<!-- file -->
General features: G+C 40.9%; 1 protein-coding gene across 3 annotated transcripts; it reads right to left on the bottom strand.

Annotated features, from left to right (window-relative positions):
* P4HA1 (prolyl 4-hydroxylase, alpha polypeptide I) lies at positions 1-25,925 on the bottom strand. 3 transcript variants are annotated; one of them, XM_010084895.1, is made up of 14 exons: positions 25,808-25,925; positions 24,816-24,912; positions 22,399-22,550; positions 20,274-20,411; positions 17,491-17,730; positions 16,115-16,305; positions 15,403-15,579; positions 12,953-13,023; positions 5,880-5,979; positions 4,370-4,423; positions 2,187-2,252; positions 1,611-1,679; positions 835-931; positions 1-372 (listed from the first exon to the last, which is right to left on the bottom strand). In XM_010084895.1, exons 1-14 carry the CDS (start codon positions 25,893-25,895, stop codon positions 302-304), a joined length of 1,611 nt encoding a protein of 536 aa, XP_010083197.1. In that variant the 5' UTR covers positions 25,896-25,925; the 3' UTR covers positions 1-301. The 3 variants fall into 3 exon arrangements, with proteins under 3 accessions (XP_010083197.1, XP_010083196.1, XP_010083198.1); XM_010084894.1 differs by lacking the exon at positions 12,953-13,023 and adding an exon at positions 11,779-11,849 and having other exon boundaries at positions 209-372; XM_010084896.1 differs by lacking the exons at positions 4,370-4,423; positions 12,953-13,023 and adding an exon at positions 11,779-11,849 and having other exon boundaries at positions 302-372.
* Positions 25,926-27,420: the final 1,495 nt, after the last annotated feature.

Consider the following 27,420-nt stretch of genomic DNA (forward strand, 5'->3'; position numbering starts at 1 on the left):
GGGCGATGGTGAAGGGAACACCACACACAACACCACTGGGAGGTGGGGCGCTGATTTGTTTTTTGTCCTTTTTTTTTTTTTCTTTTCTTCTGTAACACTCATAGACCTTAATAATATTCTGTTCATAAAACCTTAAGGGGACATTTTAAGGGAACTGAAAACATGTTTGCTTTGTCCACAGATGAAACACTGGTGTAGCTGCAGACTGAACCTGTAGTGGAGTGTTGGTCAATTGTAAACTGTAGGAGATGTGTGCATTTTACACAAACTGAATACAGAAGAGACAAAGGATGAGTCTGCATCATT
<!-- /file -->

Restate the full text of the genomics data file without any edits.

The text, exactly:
General features: G+C 40.9%; 1 protein-coding gene across 3 annotated transcripts; it reads right to left on the bottom strand.

Annotated features, from left to right (window-relative positions):
* P4HA1 (prolyl 4-hydroxylase, alpha polypeptide I) lies at positions 1-25,925 on the bottom strand. 3 transcript variants are annotated; one of them, XM_010084895.1, is made up of 14 exons: positions 25,808-25,925; positions 24,816-24,912; positions 22,399-22,550; positions 20,274-20,411; positions 17,491-17,730; positions 16,115-16,305; positions 15,403-15,579; positions 12,953-13,023; positions 5,880-5,979; positions 4,370-4,423; positions 2,187-2,252; positions 1,611-1,679; positions 835-931; positions 1-372 (listed from the first exon to the last, which is right to left on the bottom strand). In XM_010084895.1, exons 1-14 carry the CDS (start codon positions 25,893-25,895, stop codon positions 302-304), a joined length of 1,611 nt encoding a protein of 536 aa, XP_010083197.1. In that variant the 5' UTR covers positions 25,896-25,925; the 3' UTR covers positions 1-301. The 3 variants fall into 3 exon arrangements, with proteins under 3 accessions (XP_010083197.1, XP_010083196.1, XP_010083198.1); XM_010084894.1 differs by lacking the exon at positions 12,953-13,023 and adding an exon at positions 11,779-11,849 and having other exon boundaries at positions 209-372; XM_010084896.1 differs by lacking the exons at positions 4,370-4,423; positions 12,953-13,023 and adding an exon at positions 11,779-11,849 and having other exon boundaries at positions 302-372.
* Positions 25,926-27,420: the final 1,495 nt, after the last annotated feature.

Consider the following 27,420-nt stretch of genomic DNA (forward strand, 5'->3'; position numbering starts at 1 on the left):
GGGCGATGGTGAAGGGAACACCACACACAACACCACTGGGAGGTGGGGCGCTGATTTGTTTTTTGTCCTTTTTTTTTTTTTCTTTTCTTCTGTAACACTCATAGACCTTAATAATATTCTGTTCATAAAACCTTAAGGGGACATTTTAAGGGAACTGAAAACATGTTTGCTTTGTCCACAGATGAAACACTGGTGTAGCTGCAGACTGAACCTGTAGTGGAGTGTTGGTCAATTGTAAACTGTAGGAGATGTGTGCATTTTACACAAACTGAATACAGAAGAGACAAAGGATGAGTCTGCATCATT